Sykes v. United States,
Annotate this Case
564 U.S. 1 (2011)
- Syllabus |
- Opinion (Anthony M. Kennedy) |
- Concurrence (Clarence Thomas) |
- Dissent (Antonin Scalia) |
- Dissent (Elena Kagan)
SCALIA, J., DISSENTING
SYKES V. UNITED STATES
564 U. S. ____ (2011)
SUPREME COURT OF THE UNITED STATES
MARCUS SYKES, PETITIONER v. UNITED STATES
on writ of certiorari to the united states court of appeals for the seventh circuit
[June 9, 2011]
Justice Scalia, dissenting.
As the Court's opinion acknowledges, this case is “another in a series,” ante, at 1. More specifically, it is an at-tempt to clarify, for the fourth time since 2007, what distinguishes “violent felonies” under the residual clause of the Armed Career Criminal Act (ACCA), 18 U. S. C. §924(e)(2)(B)(ii), from other crimes. See James v. United States, 550 U. S. 192 (2007); Begay v. United States, 553 U. S. 137 (2008); Chambers v. United States, 555 U. S. 122 (2009). We try to include an ACCA residual-clause case in about every second or third volume of the United States Reports.
As was perhaps predictable, instead of producing a clar-ification of the Delphic residual clause, today’s opinion produces a fourth ad hoc judgment that will sow further confusion. Insanity, it has been said, is doing the same thing over and over again, but expecting different results. Four times is enough. We should admit that ACCA’s residual provision is a drafting failure and declare it void for vagueness. See Kolender v. Lawson, 461 U. S. 352, 357 (1983).
ACCA defines “violent felony,” in relevant part, as “any crime punishable by imprisonment for a term exceeding one year … that … is burglary, arson, or extortion, involves use of explosives, or otherwise involves conduct that presents a serious potential risk of physical injury to another.” 18 U. S. C. §924(e)(2)(B)(ii). Many years of prison hinge on whether a crime falls within this definition. A felon convicted of possessing a firearm who has three prior violent-felony convictions faces a 15-year mandatory minimum sentence and the possibility of life imprisonment. See §924(e)(1); see United States v. Harrison, 558 F. 3d 1280, 1282, n. 1 (CA11 2009). Without those prior convictions, he would face a much lesser sentence, which could not possibly exceed 10 years. See §924(a)(2).
Vehicular flight is a violent felony only if it falls within ACCA’s residual clause; that is, if it “involves conduct that presents a serious potential risk of physical injury to another.” §924(e)(2)(B)(ii). Today’s opinion says, or initially seems to say, that an offense qualifies as a violent felony if its elements, in the typical case, create a degree of risk “ ‘comparable to that posed by its closest analog among the enumerated offenses.’ ” Ante, at 6. That is a quotation from the Court’s opinion in the first of our residual-clause trilogy, James, 550 U. S., at 203. I did not join that opinion because I thought it should suffice if the elements created a degree of risk comparable to the least risky of the enumerated offenses, whether or not it was the closest analog. See id., at 230 (Scalia, J., dissenting). The problem with applying the James standard to the pres- ent case is that the elements of vehicular flight under Indiana law are not analogous to any of the four enumerated offenses. See Ind. Code §35–44–3–3 (2004). Nor is it apparent which of the enumerated offenses most closely resembles, for example, statutory rape, see United States v. Daye, 571 F. 3d 225, 228–236 (CA2 2009); possession of a sawed-off shotgun, see United States v. Upton, 512 F. 3d 394, 403–405 (CA7 2008); or a failure to report to prison, see Chambers, supra. I predicted this inadequacy of the “closest analog” test in my James dissent. See 550 U. S., at 215.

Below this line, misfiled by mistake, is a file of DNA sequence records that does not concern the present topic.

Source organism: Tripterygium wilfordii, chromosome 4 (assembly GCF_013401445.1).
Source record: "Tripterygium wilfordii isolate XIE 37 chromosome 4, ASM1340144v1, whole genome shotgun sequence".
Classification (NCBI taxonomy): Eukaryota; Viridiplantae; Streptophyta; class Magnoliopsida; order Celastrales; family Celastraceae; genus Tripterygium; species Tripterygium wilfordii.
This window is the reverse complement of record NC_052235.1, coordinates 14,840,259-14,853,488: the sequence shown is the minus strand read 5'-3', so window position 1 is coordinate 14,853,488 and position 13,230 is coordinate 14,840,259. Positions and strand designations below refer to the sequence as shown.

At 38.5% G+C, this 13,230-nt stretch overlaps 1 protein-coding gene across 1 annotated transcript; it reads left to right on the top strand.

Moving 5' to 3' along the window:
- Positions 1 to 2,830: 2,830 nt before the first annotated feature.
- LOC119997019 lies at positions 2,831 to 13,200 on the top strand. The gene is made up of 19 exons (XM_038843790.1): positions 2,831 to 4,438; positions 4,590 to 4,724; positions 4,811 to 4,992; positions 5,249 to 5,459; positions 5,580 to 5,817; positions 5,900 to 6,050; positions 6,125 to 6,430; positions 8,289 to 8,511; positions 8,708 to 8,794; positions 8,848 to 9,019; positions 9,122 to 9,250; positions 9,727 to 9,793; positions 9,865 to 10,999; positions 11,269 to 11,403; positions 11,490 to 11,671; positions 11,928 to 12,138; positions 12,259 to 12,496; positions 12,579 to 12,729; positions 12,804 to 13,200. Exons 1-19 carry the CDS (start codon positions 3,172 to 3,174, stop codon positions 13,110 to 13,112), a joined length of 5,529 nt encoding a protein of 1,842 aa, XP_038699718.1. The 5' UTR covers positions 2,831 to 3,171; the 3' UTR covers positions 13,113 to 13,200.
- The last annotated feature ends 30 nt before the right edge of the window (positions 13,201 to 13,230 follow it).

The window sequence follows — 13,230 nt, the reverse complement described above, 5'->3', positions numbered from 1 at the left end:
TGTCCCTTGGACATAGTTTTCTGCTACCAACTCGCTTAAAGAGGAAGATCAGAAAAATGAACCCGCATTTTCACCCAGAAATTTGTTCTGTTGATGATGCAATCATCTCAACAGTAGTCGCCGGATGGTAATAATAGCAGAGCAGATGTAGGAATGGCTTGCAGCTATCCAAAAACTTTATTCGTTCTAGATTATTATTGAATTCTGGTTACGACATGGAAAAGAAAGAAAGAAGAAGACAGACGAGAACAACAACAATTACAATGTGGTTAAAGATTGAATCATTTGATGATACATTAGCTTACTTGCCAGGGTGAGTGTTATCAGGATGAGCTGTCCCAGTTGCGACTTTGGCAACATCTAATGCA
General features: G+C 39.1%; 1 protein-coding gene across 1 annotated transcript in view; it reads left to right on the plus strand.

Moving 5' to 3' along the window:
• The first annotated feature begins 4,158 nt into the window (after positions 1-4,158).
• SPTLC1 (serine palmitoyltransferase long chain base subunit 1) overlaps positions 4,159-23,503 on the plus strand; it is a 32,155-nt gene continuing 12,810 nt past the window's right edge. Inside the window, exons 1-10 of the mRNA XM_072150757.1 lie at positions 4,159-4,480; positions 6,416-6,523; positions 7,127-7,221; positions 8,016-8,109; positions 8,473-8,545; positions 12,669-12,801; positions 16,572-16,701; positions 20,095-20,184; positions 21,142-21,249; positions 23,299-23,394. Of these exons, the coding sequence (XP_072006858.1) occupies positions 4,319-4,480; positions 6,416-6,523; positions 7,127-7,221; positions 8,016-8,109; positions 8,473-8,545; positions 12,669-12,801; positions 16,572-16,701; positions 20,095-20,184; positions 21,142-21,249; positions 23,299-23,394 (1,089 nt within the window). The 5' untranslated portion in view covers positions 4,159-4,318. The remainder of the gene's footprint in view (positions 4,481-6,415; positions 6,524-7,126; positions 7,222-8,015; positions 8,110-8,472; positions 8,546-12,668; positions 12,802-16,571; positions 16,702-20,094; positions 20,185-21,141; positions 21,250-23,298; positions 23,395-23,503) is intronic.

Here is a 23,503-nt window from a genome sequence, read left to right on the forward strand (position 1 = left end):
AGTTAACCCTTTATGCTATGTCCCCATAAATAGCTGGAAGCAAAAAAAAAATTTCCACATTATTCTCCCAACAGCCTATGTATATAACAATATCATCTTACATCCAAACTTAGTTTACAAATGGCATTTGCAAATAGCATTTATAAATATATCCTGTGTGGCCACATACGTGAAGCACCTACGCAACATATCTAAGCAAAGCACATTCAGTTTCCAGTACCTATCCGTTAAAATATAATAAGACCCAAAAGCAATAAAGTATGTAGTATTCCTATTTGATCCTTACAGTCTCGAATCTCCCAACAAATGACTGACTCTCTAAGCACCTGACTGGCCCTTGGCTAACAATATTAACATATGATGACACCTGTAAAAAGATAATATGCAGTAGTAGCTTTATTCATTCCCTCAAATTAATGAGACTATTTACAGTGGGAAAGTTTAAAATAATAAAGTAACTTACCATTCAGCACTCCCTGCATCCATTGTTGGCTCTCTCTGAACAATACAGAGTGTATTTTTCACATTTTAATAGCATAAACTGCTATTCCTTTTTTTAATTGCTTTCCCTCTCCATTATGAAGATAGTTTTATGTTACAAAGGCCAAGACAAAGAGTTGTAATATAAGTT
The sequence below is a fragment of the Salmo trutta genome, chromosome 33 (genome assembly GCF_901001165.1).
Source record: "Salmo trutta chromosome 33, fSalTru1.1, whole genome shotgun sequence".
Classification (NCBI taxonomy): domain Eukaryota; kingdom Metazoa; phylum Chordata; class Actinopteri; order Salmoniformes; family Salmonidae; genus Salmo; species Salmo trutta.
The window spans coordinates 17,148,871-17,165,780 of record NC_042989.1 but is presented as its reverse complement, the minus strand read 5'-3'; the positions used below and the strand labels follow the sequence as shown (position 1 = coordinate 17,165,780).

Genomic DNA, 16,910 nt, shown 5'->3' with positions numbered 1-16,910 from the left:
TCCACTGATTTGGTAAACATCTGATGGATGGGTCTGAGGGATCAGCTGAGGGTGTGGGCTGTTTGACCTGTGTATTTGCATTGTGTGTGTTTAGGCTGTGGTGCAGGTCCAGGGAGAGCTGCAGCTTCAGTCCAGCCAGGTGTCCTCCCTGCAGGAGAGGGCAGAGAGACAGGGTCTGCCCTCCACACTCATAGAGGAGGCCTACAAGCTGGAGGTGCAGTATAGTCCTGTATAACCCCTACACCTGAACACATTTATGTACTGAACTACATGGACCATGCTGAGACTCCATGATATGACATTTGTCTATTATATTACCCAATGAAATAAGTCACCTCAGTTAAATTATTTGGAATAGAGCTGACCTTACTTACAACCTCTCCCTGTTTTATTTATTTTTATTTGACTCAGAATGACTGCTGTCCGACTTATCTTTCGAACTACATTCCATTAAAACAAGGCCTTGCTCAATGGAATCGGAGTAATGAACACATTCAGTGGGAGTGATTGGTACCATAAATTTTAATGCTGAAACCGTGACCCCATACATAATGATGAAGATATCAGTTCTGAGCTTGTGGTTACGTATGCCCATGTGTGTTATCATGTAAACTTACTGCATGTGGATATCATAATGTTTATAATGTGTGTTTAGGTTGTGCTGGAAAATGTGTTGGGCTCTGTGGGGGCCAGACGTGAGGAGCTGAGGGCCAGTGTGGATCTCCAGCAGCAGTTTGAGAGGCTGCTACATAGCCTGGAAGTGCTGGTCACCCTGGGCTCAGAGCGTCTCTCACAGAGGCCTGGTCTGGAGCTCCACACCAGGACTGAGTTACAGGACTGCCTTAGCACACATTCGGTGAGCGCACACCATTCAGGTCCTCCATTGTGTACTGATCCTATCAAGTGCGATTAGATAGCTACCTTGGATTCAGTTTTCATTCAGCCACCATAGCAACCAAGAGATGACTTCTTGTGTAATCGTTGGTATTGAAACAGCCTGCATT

But as it turns out, the Court’s inability to identify an analog makes no difference to the outcome of the present case. For today’s opinion introduces the James standard with the words “[f]or instance,” ante, at 6. It is (according to the Court) merely one example of how the enumerated crimes (burglary, arson, extortion, and crimes using explosives) “provide guidance.” Ibid. And the opinion then proceeds to obtain guidance from the risky-as-the-least-risky test that I suggested (but the Court rejected) in James—finding vehicular flight at least as risky as both arson and burglary. See ante, at 6–9.
But what about the test that determined the outcome in our second case in this “series”—the “purposeful, violent, and aggressive” test of Begay? Fear not. That incompatible variation has been neither overlooked nor renounced in today’s tutti-frutti opinion. “In many cases,” we are told, it “will be redundant with the inquiry into risk.” Ante, at 11. That seems to be the case here—though why, and when it will not be the case, are not entirely clear. The Court’s accusation that Sykes “overreads the opinions of this Court,” ante, at 10, apparently applies to his interpretation of Begay’s “purposeful, violent, and aggressive” test, which the Court now suggests applies only “to strict liability, negligence, and recklessness crimes,” ante, at 11. But that makes no sense. If the test excluded only those unintentional crimes, it would be recast as the “purposeful” test, since the last two adjectives (“violent, and aggressive”) would do no work. For that reason, perhaps, all 11 Circuits that have addressed Begay “overrea[d]” it just as Sykes does